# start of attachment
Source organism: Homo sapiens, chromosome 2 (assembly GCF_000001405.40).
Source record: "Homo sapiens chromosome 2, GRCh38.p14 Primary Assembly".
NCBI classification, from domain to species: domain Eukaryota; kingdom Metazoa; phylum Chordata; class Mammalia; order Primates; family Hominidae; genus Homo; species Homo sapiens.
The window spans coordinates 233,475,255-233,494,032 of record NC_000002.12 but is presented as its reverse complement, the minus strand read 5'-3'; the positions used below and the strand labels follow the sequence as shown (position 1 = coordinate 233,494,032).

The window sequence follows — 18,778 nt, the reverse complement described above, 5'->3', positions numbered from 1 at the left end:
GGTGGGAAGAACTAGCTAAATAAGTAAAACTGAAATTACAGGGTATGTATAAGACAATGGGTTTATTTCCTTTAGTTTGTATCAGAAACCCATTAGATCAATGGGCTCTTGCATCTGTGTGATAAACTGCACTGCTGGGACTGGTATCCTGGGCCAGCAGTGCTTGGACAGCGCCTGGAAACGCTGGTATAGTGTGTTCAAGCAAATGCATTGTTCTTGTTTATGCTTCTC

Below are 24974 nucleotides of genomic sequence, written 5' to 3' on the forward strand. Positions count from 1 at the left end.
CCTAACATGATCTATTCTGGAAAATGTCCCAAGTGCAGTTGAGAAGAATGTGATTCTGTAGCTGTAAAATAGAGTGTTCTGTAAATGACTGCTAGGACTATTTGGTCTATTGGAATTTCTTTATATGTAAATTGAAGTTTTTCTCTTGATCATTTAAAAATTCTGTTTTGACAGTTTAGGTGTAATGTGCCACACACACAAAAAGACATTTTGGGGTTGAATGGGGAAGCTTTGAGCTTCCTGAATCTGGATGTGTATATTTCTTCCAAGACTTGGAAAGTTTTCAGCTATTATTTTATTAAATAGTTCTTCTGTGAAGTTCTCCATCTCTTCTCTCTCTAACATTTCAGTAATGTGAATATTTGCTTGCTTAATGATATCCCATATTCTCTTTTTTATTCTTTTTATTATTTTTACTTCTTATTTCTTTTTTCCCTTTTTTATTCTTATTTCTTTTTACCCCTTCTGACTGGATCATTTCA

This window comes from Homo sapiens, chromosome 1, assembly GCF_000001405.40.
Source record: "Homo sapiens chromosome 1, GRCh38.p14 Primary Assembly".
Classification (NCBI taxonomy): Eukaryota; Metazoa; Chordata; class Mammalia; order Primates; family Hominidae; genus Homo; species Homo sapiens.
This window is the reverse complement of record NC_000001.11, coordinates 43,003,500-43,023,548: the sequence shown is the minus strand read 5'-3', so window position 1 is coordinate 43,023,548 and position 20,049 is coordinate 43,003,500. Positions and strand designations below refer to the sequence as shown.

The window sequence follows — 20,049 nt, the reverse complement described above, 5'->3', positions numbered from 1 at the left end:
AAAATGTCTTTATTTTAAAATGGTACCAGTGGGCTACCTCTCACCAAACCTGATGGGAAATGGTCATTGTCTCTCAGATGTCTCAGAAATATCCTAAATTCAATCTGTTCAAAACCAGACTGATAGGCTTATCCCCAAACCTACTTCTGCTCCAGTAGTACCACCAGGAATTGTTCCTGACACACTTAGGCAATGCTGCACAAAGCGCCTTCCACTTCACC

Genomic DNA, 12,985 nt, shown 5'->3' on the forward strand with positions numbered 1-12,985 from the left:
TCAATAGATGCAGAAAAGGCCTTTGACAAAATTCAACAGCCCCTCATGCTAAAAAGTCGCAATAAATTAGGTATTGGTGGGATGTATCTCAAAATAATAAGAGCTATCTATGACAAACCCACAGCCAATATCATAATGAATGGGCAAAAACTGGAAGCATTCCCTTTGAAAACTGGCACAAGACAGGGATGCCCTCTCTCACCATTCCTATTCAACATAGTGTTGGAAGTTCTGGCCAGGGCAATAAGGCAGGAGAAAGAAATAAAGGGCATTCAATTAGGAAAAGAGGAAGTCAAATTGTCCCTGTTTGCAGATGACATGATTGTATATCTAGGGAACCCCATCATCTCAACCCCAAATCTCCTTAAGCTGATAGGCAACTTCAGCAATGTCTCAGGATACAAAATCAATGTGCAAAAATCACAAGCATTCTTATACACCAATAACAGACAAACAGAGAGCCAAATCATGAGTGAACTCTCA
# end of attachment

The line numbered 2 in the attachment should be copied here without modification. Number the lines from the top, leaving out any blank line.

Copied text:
Source record: "Homo sapiens chromosome 2, GRCh38.p14 Primary Assembly".